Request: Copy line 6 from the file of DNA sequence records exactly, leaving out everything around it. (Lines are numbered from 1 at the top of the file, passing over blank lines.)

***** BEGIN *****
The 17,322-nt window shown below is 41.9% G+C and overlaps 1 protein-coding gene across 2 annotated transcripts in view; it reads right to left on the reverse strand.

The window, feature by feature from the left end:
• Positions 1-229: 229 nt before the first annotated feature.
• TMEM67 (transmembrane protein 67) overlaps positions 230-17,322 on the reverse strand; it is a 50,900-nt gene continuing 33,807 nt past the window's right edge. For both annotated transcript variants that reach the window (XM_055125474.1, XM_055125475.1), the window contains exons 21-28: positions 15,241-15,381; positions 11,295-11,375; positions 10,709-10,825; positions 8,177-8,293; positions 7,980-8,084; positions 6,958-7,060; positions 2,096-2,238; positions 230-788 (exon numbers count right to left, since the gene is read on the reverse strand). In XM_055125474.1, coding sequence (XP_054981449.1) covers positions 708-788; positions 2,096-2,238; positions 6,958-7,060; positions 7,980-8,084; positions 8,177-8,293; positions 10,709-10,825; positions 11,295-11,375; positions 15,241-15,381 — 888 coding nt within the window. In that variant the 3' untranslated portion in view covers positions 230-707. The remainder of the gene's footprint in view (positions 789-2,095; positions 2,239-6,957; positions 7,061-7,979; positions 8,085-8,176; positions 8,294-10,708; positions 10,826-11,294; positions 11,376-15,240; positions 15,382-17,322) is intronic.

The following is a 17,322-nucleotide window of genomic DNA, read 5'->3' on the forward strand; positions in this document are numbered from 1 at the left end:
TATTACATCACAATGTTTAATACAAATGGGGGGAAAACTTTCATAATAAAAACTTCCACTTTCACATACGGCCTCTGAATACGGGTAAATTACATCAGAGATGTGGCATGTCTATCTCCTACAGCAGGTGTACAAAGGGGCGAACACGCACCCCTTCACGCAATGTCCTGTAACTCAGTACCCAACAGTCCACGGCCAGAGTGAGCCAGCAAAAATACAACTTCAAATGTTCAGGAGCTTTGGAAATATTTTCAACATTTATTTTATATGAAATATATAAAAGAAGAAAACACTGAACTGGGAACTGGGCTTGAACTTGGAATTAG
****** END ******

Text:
TATTACATCACAATGTTTAATACAAATGGGGGGAAAACTTTCATAATAAAAACTTCCACTTTCACATACGGCCTCTGAATACGGGTAAATTACATCAGAGATGTGGCATGTCTATCTCCTACAGCAGGTGTACAAAGGGGCGAACACGCACCCCTTCACGCAATGTCCTGTAACTCAGTACCCAACAGTCCACGGCCAGAGTGAGCCAGCAAAAATACAACTTCAAATGTTCAGGAGCTTTGGAAATATTTTCAACATTTATTTTATATGAAATATATAAAAGAAGAAAACACTGAACTGGGAACTGGGCTTGAACTTGGAATTAG